A more recent study mixed SCGs with chicken and duck eggshells (200:20 g/g) and concluded that an SCG with chicken eggshell mix was the best in terms of improving the Ca, Mg, and K contents, as well as providing an adequate pH (5.96) [18]. Furthermore, SCGs were mixed with lightweight clay ceramic for an agricultural field with draining purposes (with 15 wt.% of SCG) [127] and as fertilizers for nursery grapevine production, providing water retention in the soil and improving leaf photosynthesis [128].
Therefore, either directly adding SCG to the soil or as an additive improving composting are two promising ways to add value to a mass-produced waste. Nonetheless, composting and vermicomposting are tested non-toxic ways of using SCGs in the soil for different agricultural applications.

5. Conclusions

SCG’s main nutrients are K, P, Mg, and Ca, which play important roles in improving soil nutrients for agriculture. In fact, the advantages of using SCGs in agriculture are related to their nutrient range, which can fertilize the soil, accelerate plant growth, and even upgrade the nutrient content of the vegetables. In addition, SCGs used in agriculture prevent the improper disposal of this waste, decreasing the pollution caused by the degradation of the SCG’s toxic components. However, the limitations for SCG uses are associated with its toxicity depending on the amount used, but this can be solved by composting mixtures with other wastes and apply some treatments to remove the toxic elements, such as caffeine and tannins. When used alone directly in the soil, the content should be around 10 wt.%.
Over the last 15 years, the literature has reported advantages and limitations of SCGs in agriculture. The toxicity of caffeine is well-established in the literature, but how to reverse this effect could be further explored. Moreover, the acceleration/inhibition of the plants’ growth, types of soil and composting, and incubation time should be investigated because they are key to determining the optimal parameters for SCG applications. SCG biochar can also be a promising solution, as is combining SCGs with other coffee wastes and tea wastes. It was reported that SCGs combined with tea wastes could eliminate Fe deficiencies in soil. Finally, reduced gas emissions were reported, but new efforts should be made to quantify this effect, justifying the use of organic wastes to reduce environmental issues.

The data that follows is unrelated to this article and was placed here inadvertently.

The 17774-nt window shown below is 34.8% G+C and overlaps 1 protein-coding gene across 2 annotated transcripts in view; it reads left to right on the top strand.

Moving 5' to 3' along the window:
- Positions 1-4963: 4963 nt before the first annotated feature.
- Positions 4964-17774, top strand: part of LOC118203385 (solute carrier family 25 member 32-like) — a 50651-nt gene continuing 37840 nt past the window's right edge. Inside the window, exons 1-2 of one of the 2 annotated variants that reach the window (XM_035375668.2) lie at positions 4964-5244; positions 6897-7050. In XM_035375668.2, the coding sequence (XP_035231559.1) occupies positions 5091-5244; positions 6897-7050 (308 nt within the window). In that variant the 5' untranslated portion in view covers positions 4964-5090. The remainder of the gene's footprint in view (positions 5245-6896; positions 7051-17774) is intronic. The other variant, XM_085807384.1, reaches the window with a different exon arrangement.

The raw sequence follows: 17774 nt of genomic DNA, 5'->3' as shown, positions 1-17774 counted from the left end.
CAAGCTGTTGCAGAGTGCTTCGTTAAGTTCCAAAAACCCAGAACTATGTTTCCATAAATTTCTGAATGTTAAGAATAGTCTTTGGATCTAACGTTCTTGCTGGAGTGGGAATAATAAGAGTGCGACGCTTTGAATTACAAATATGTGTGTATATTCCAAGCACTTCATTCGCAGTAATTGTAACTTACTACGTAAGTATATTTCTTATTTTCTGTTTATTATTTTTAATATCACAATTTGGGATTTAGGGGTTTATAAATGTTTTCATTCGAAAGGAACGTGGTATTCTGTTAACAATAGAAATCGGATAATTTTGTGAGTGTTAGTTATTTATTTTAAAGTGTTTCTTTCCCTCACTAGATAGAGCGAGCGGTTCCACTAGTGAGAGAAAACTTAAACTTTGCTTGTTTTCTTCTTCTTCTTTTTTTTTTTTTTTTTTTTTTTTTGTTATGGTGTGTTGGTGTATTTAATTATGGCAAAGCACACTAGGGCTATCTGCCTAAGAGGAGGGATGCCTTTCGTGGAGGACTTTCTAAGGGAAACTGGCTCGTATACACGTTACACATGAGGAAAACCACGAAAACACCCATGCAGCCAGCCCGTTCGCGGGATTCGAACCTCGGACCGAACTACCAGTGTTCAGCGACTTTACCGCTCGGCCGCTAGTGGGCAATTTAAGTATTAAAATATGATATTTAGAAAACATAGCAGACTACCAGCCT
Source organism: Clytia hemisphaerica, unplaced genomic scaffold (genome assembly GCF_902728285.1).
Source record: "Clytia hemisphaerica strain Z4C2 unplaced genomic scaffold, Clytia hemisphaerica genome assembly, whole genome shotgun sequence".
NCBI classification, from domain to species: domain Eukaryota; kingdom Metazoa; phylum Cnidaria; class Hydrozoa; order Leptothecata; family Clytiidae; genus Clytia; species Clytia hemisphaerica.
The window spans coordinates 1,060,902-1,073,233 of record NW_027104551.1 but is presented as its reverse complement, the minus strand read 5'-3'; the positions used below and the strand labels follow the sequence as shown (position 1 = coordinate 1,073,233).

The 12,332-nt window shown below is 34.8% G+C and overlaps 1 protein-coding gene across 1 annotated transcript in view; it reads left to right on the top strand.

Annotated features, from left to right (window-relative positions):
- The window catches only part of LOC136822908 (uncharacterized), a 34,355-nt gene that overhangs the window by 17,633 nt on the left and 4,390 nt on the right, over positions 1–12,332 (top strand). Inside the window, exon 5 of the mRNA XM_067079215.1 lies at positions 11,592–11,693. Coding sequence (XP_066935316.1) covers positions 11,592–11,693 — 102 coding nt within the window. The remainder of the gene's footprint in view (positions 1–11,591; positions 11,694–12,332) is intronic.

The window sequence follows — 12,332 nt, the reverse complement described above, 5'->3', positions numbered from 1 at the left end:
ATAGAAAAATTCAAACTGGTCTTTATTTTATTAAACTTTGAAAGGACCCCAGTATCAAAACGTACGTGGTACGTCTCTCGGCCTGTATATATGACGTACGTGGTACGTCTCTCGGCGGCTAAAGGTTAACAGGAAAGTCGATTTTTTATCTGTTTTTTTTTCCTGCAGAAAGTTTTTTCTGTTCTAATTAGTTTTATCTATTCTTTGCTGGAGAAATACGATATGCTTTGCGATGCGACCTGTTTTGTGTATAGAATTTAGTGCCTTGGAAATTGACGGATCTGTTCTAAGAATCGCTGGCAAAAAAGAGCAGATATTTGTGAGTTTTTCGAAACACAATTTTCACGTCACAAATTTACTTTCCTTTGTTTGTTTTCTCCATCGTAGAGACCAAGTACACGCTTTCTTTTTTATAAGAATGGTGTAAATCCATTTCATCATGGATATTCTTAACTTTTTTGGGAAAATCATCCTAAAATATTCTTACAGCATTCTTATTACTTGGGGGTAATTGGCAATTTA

Author Contributions

Conceptualization, A.S.C.d.B., D.M.d.O., E.W., A.B. and G.H.; methodology, A.S.C.d.B., E.W. and A.B.; validation, C.V., M.-J.D. and D.R.; investigation, A.S.C.d.B., E.W., A.B. and G.H.; resources, D.R.; writing—original draft preparation, A.S.C.d.B., E.W. and A.B.; writing—review and editing, D.M.d.O., C.V., M.-J.D. and D.R.; visualization, D.R., E.W. and A.B.; supervision, D.R.; project administration, A.S.C.d.B. and D.R.; funding acquisition, A.S.C.d.B. and D.M.d.O. All authors have read and agreed to the published version of the manuscript.


This research was funded by COORDENAÇÃO DE APERFEIÇOAMENTO DE PESSOAL DE NÍVEL SUPERIOR- BRAZIL (CAPES), finance code 001 and grant number 88887.495399/2020-00 and The FUNDAÇÃO DE AMPARO À PESQUISA DO ESTADO DE SÃO PAULO - BRAZIL (FAPESP) grant numbers 2019/02607-6, 2020/02361-4.